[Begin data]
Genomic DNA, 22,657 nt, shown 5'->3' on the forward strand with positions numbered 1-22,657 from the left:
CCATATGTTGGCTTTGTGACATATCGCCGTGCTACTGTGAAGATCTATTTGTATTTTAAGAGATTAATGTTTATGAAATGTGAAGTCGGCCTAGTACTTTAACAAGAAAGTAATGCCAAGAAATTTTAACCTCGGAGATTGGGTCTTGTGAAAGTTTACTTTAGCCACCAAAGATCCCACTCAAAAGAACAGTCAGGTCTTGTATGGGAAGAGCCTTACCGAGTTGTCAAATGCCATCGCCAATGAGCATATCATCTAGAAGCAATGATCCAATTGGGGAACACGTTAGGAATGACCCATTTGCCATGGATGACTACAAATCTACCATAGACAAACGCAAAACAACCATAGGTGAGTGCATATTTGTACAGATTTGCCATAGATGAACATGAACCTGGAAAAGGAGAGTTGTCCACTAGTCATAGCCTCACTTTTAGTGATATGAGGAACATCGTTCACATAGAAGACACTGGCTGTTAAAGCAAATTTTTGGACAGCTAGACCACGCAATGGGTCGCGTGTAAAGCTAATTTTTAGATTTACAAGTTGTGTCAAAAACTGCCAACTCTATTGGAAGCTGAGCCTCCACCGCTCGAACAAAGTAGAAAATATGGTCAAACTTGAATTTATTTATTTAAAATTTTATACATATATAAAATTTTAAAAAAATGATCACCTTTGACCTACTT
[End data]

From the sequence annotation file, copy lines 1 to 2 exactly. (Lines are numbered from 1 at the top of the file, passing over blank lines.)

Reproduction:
Genomic DNA, 22,657 nt, shown 5'->3' on the forward strand with positions numbered 1-22,657 from the left:
CCATATGTTGGCTTTGTGACATATCGCCGTGCTACTGTGAAGATCTATTTGTATTTTAAGAGATTAATGTTTATGAAATGTGAAGTCGGCCTAGTACTTTAACAAGAAAGTAATGCCAAGAAATTTTAACCTCGGAGATTGGGTCTTGTGAAAGTTTACTTTAGCCACCAAAGATCCCACTCAAAAGAACAGTCAGGTCTTGTATGGGAAGAGCCTTACCGAGTTGTCAAATGCCATCGCCAATGAGCATATCATCTAGAAGCAATGATCCAATTGGGGAACACGTTAGGAATGACCCATTTGCCATGGATGACTACAAATCTACCATAGACAAACGCAAAACAACCATAGGTGAGTGCATATTTGTACAGATTTGCCATAGATGAACATGAACCTGGAAAAGGAGAGTTGTCCACTAGTCATAGCCTCACTTTTAGTGATATGAGGAACATCGTTCACATAGAAGACACTGGCTGTTAAAGCAAATTTTTGGACAGCTAGACCACGCAATGGGTCGCGTGTAAAGCTAATTTTTAGATTTACAAGTTGTGTCAAAAACTGCCAACTCTATTGGAAGCTGAGCCTCCACCGCTCGAACAAAGTAGAAAATATGGTCAAACTTGAATTTATTTATTTAAAATTTTATACATATATAAAATTTTAAAAAAATGATCACCTTTGACCTACTT